There are many methods of DIY mouse trap making. Typically it involves a container and bait method. You can pick from one of these DIY mouse traps that suit your budget best.

How to Keep Mice Out of Garage Using Natural Methods

For the faint of heart, there are some natural methods you can try when getting rid of mice in the garage. If you have small children, house pets, allergies to poisons or in general don’t want to kill the mice then natural methods are your best bet. Poisons can also be toxic to other wildlife too so it is often advised to use natural methods over the traditional poisoned bait traps.

How to get rid of mice in the garage naturally:

Using Spearmint, Peppermint, Cloves, or Anise Oil

spearmint

Using any of these oils or spices will help deter any potential rodents. All you need to do is dab your choice of these essential oils on cotton balls. Place the cotton balls in all the places you found mice. You can also plant mint around your home’s exterior. If essential oils aren’t in your budget, you can use a cheap mint toothpaste!

Using the Mouse’s Natural Predators: Cats and Barn Owls

If you have a good mouser (cat), then you have the perfect mouse removal method. If you don’t have a reliable feline on hand, you can always purchase owl nesting boxes and place them in a nearby tree, pole, or your shed’s outer wall. Once the owls start to nest they will naturally hunt all the mice near your home.

Mothballs

Not only do these little smelly balls of poison ward of moths and bunnies, but they are also useful for keeping mice and rats away. Place some mothballs in vented containers near the areas you have found mice. For added protection, you can spread mothballs around your garden and home exterior as well.

Cat Litter

Spread used cat litter in places you found mice. Mice will smell the cat urine and avoid the area. If you aren’t into the idea of having to smell cat urine constantly then you can always soak unused cat litter into peppermint oil.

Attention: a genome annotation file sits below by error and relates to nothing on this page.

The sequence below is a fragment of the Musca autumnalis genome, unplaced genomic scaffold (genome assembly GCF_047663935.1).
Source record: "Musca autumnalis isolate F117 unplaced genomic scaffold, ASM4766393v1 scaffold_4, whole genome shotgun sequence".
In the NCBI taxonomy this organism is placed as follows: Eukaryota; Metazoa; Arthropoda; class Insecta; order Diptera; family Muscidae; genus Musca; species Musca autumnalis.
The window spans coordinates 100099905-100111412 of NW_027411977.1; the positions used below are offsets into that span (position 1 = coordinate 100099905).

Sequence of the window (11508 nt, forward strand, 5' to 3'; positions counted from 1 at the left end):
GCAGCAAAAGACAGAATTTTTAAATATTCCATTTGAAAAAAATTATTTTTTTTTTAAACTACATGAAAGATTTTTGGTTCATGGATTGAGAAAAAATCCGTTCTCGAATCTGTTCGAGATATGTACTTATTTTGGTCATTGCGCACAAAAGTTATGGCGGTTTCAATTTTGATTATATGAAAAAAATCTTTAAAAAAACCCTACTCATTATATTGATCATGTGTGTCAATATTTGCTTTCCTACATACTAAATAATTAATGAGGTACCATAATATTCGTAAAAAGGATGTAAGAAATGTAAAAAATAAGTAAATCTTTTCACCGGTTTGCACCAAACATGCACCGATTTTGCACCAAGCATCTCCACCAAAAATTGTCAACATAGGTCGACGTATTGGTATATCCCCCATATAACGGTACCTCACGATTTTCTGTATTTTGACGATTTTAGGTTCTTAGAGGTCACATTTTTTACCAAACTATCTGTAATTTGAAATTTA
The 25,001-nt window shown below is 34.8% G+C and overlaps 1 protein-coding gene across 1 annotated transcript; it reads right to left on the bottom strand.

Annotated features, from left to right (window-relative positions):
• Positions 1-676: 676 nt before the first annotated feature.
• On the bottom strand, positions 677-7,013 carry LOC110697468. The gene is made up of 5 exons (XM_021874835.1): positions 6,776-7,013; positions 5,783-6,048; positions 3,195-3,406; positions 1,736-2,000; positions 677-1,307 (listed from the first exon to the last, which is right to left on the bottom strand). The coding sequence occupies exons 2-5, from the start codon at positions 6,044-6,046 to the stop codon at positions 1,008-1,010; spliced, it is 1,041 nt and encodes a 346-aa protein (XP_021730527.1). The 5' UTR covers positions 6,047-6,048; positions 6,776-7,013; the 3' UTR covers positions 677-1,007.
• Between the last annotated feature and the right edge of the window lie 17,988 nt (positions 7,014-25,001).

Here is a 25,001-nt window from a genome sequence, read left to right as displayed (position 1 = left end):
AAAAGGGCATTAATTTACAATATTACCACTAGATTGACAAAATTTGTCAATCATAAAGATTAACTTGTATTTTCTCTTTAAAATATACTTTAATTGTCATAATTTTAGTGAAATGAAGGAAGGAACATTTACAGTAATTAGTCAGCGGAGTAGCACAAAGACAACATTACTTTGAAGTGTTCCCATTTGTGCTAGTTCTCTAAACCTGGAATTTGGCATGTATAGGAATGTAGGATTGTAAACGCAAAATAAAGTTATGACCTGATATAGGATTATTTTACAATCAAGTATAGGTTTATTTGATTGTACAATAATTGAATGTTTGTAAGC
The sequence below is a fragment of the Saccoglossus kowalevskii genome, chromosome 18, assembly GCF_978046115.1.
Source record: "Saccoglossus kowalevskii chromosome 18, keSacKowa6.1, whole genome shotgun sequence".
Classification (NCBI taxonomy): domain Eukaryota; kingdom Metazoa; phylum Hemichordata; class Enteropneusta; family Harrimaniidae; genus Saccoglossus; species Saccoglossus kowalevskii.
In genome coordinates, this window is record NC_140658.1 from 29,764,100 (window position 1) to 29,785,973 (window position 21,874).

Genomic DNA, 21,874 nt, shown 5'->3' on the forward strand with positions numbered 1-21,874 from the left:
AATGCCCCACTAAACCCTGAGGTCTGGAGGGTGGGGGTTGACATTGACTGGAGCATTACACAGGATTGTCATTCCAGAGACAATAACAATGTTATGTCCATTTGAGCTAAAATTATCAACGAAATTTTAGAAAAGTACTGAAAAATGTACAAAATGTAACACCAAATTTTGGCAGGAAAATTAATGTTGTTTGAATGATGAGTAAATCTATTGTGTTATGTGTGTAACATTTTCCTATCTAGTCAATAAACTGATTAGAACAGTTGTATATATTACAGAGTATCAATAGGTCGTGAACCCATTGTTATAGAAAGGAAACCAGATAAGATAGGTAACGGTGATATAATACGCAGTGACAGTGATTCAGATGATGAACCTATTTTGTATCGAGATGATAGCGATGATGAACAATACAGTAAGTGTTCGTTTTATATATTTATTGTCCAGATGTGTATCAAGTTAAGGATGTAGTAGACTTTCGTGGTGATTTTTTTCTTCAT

Cocoa powder and Plaster of Paris

plaster of paris

A combination you wouldn’t typically think of first but is very effective. Mix a few tablespoons of cocoa powder with Plaster of Paris together and spread it around the areas you’ve found mice. The cocoa will attract the mice and result in them ingesting the Plaster of Paris too. Once the mice finish they will leave to go drink water and die.
This method kills mice due to causing blockages in the mouse’s stomach.

Onions

A good deterrent against mice and you can plant them for a good onion/green onion harvest. Onions like peppermint, anise, and clove have a smell that will annoy mice and make them stay away.
Beware! Onions are also toxic for dogs and cats. Also, you will have to throw them away every other day to avoid rotting smells.

Instant Potato Flakes

Odd as this may sound but still effective. Instant potato flakes, when eaten by mice, will swell up inside the mouse’s stomach. This, unfortunately, will kill the mouse and should not be used if you have pets due to the same effect it will have on them as well.

Steel Wool

Using steel wool to block holes or patch up any gaps will help prevent mice from chewing through the places you’ve fixed. Mice can’t chew their way through the material making it an effective and safe mouse repellent. You should seal any holes that are larger than 1 / 4 inches.

Dryer Sheets

A safe alternative if you have pets and children. Just lay the sheets near the areas you have found mice. Mice don’t like the smell of the sheet and thus avoid the area. For an added boost you can combine peppermint oil with the dryer sheets.

Conclusion

When trying to figure out how to get rid of field mice in the garage it can seem like an endless battle of man vs. nature. But this battle is one that is easy to win when you use the right tactics and methods for getting rid of mice in the garage. Whether you choose the traditional route or a humane route there is always a way to get rid of a mouse in the house.

Now that you know how to get rid of mice in the garage you can avoid next year’s mice invasion.

About the author

John Wells